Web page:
Brooklyn photographer documented quarantined New Yorkers finding escapes on their rooftops

New York News
BROOKLYN, New York (WABC) — When New York City emerged as the U.S. epicenter of the coronavirus pandemic in March, Brooklyn-based photographer Josh Katz began documenting how quarantined New Yorkers found escapes on their rooftops.

Over three months, Katz spent hundreds of hours documenting the moments of community and chaos that unfolded in the blocks around his Bushwick rooftop, including flirting through poster boards, socially distanced rock concerts, head-spinning b-boys, and makeshift drag show runways.

“My roommate got sick before it was in NYC, people were still going out, I was quarantining early. The first weekend when quarantine started, I noticed roofs were going to be more lively than ever,” said Katz. “It was freezing cold, but people were trying to experience normalcy on their roofs during quarantine.”

The ‘New York in Quarantine‘ series captures the hope, beauty, and eccentricity of quarantined New Yorkers adapting their art, relationships, and lives to play out stories above the city’s empty streets.

“I was photographing everything and anything. Whether it was my rooftop or four rooftops over, I started to capture every person or anything I saw,” said Katz.

Every night, Katz would go out at 4 pm and stay out on his roof until it was dark, walking back and forth on his rowhouse roof.

Knowing that this was going to be the new ‘social life’ for at least a while, Katz decided he was going to be that community person and get to know all his neighbors.

“I watched fire escapes transition into extra rooms – used as drag show runways, art studios, reading nooks, dining areas, and extra storage – people were making their spaces work,” said Katz.

Midway through the project, there was another photographer was taking photos of people without their permission and people were upset by this. Katz decided he needed to be far more transparent about his project and created a ‘code of ethics’ and laid out the rules for how he would go about photographing.

“If anyone has an issue, I will always pursue consent. I wanted to make sure there was a code of ethics. I still wanted to shoot candid photos, but after I get that candid moment, I will contact those people, offer to send them that image, and get their permission. Almost everyone I’ve gotten their permission,” said Katz.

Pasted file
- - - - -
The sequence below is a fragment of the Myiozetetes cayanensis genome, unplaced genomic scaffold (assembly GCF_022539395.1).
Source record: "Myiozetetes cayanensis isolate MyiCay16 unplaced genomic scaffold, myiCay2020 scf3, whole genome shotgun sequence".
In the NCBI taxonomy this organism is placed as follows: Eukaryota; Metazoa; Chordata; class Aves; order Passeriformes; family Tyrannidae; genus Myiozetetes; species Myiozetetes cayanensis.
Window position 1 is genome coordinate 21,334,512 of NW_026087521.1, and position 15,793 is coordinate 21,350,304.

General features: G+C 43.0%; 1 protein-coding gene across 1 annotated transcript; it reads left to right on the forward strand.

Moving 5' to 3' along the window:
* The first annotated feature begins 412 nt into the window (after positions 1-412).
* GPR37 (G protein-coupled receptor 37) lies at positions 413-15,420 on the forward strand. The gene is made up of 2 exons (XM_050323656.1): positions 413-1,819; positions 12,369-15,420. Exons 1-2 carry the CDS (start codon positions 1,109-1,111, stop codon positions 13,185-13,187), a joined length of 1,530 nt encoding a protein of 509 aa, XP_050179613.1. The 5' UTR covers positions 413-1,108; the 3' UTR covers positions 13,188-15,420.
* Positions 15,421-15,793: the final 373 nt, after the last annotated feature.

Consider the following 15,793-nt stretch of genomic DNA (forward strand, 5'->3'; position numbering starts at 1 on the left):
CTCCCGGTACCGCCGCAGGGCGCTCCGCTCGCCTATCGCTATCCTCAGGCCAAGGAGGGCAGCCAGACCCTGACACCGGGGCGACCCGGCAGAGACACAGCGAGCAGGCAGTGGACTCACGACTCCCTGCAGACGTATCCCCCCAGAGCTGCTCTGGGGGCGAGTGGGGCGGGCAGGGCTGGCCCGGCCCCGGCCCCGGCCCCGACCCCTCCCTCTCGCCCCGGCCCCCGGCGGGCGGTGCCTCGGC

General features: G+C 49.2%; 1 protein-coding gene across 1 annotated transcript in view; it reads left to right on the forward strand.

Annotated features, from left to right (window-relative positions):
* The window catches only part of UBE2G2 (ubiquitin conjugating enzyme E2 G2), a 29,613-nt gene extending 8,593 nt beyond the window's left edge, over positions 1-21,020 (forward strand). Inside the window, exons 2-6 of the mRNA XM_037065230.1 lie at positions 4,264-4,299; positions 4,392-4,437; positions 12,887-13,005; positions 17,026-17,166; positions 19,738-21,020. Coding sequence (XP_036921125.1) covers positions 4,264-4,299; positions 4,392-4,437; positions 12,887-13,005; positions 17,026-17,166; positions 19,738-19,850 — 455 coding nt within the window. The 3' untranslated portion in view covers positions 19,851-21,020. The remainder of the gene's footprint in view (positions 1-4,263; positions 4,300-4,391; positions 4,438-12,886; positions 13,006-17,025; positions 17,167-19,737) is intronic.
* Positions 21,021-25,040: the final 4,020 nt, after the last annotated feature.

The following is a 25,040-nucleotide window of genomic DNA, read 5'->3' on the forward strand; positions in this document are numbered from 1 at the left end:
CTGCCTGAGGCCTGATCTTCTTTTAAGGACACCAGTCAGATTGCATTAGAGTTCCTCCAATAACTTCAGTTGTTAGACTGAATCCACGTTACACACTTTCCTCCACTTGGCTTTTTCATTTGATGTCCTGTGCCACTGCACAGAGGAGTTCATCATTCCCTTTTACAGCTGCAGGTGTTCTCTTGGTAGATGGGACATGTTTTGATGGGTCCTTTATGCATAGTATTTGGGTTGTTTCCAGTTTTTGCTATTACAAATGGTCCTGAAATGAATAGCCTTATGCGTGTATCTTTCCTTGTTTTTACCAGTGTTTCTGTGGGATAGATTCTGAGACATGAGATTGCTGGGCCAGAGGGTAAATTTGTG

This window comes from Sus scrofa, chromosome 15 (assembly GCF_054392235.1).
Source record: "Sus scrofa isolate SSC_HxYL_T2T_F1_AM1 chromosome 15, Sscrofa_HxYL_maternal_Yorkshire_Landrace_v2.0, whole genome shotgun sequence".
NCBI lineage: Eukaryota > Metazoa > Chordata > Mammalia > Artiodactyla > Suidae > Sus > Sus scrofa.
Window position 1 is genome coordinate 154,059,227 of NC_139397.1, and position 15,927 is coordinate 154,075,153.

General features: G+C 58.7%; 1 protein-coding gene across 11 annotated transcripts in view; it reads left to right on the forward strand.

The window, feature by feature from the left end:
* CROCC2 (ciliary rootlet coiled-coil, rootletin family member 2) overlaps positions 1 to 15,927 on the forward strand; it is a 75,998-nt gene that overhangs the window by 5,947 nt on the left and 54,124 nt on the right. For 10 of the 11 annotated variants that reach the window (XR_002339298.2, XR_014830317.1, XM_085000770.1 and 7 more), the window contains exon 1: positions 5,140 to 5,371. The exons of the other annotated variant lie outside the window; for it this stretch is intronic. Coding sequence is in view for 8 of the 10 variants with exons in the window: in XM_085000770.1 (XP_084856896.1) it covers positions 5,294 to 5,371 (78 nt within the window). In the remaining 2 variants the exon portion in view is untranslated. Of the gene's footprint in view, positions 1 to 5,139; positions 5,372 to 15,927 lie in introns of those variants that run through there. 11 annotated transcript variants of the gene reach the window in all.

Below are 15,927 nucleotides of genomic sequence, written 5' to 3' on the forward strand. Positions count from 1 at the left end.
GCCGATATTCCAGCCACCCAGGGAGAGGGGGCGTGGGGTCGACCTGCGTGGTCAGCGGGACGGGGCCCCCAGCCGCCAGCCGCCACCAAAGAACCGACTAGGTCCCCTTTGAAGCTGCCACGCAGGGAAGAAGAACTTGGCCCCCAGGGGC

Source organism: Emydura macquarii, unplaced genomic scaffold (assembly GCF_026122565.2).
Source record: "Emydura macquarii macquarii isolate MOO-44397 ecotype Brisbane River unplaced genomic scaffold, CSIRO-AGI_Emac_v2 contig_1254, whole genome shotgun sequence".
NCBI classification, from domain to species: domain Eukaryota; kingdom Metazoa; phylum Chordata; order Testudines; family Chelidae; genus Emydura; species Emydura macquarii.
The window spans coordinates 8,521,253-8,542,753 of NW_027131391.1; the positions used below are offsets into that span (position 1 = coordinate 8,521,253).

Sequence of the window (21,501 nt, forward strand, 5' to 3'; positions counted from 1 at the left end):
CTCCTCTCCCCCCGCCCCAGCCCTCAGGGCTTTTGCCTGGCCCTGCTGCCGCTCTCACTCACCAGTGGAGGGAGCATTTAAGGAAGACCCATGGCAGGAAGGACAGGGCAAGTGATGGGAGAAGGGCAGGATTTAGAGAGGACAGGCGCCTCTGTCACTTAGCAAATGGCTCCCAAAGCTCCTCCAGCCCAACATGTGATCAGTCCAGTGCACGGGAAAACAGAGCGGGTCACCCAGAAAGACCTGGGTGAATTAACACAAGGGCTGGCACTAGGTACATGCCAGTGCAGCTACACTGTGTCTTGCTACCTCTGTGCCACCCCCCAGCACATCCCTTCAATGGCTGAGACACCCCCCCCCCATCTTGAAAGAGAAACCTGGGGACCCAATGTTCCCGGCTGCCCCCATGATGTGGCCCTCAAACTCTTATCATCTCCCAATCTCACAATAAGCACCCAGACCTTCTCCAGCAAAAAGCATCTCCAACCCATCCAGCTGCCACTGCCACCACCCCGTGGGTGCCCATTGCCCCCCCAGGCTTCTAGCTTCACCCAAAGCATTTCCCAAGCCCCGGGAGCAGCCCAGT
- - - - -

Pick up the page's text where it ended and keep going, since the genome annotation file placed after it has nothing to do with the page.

Related: Learn photography from Brooklyn YouTuber Josh Katz

Katz described one of his favorite moments that he witnessed was a small, socially distant dance party. A couple of people were frolicking on the tabletops to Sinatra’s ‘New York, New York‘ to head-spinning b-boys and choreographed waltzing.

“This is how New York perseveres and I want to get that story out there as much as possible,” said Katz.

The series is now debuting as an 88-page, 9×12″ photo book, designed by Eddy Ymeri, which includes more than 70 images and several accompanying essays chronicling Katz’s process and highlights from the pandemic’s fledgling roof culture.

Katz is a photographer, photography teacher, and sponsored skateboarder living in Brooklyn, New York. He creates digital photography courses, leads workshops, and makes videos for Canon, teaches Lightroom for Adobe, and creates YouTube videos about photography.

You may recognize Katz from a Social Superstar’s episode we featured him in a few years ago – discussing how he went from posting skateboard videos on YouTube at 9 years old to crushing the YouTube game with photography tutorials.

He has large audiences on YouTube and Instagram, which he’ll be leveraging to promote the photo book.

To learn more about Josh Katz, watch his back story here:

On September 30th, Katz is launching a 30-day Kickstarter campaign to raise $10,000 to fund the book’s first print run. For a $25 contribution, backers can preorder ‘New York in Quarantine’.

The photo book will be printed and bound in the U.S., allowing Kickstarter pre-orders to be fulfilled in early 2021.

Also, 100% of the book’s profits will be donated to Doctors Without Borders to support their work, which includes fighting COVID-19 in the places that need them most.

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